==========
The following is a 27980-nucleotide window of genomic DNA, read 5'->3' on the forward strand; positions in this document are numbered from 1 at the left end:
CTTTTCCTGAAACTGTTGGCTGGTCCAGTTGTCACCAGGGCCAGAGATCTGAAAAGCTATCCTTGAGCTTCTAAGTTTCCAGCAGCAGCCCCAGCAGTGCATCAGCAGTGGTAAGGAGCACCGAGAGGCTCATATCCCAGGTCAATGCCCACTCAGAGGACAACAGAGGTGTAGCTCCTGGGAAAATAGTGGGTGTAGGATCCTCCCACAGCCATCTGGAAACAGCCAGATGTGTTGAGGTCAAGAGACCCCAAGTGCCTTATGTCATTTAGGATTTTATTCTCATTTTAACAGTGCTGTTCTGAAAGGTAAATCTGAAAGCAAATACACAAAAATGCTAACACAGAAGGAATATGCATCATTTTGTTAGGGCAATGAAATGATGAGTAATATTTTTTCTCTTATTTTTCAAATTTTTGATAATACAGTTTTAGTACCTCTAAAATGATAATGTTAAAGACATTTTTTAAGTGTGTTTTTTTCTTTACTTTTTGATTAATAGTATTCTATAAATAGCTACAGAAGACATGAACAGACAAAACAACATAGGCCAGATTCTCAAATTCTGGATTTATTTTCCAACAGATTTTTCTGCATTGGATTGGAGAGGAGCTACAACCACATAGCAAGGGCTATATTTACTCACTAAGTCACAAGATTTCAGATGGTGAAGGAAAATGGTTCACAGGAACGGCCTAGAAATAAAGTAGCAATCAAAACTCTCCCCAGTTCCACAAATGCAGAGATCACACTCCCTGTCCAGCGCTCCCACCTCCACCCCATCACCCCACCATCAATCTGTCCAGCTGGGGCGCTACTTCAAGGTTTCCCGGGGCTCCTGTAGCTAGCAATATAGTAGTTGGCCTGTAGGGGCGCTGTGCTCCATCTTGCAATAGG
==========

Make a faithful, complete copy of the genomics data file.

The following is a 27980-nucleotide window of genomic DNA, read 5'->3' on the forward strand; positions in this document are numbered from 1 at the left end:
CTTTTCCTGAAACTGTTGGCTGGTCCAGTTGTCACCAGGGCCAGAGATCTGAAAAGCTATCCTTGAGCTTCTAAGTTTCCAGCAGCAGCCCCAGCAGTGCATCAGCAGTGGTAAGGAGCACCGAGAGGCTCATATCCCAGGTCAATGCCCACTCAGAGGACAACAGAGGTGTAGCTCCTGGGAAAATAGTGGGTGTAGGATCCTCCCACAGCCATCTGGAAACAGCCAGATGTGTTGAGGTCAAGAGACCCCAAGTGCCTTATGTCATTTAGGATTTTATTCTCATTTTAACAGTGCTGTTCTGAAAGGTAAATCTGAAAGCAAATACACAAAAATGCTAACACAGAAGGAATATGCATCATTTTGTTAGGGCAATGAAATGATGAGTAATATTTTTTCTCTTATTTTTCAAATTTTTGATAATACAGTTTTAGTACCTCTAAAATGATAATGTTAAAGACATTTTTTAAGTGTGTTTTTTTCTTTACTTTTTGATTAATAGTATTCTATAAATAGCTACAGAAGACATGAACAGACAAAACAACATAGGCCAGATTCTCAAATTCTGGATTTATTTTCCAACAGATTTTTCTGCATTGGATTGGAGAGGAGCTACAACCACATAGCAAGGGCTATATTTACTCACTAAGTCACAAGATTTCAGATGGTGAAGGAAAATGGTTCACAGGAACGGCCTAGAAATAAAGTAGCAATCAAAACTCTCCCCAGTTCCACAAATGCAGAGATCACACTCCCTGTCCAGCGCTCCCACCTCCACCCCATCACCCCACCATCAATCTGTCCAGCTGGGGCGCTACTTCAAGGTTTCCCGGGGCTCCTGTAGCTAGCAATATAGTAGTTGGCCTGTAGGGGCGCTGTGCTCCATCTTGCAATAGG